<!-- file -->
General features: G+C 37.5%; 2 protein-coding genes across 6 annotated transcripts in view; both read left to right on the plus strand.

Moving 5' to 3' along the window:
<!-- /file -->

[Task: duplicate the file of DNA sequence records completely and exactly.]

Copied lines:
General features: G+C 37.5%; 2 protein-coding genes across 6 annotated transcripts in view; both read left to right on the plus strand.

Moving 5' to 3' along the window: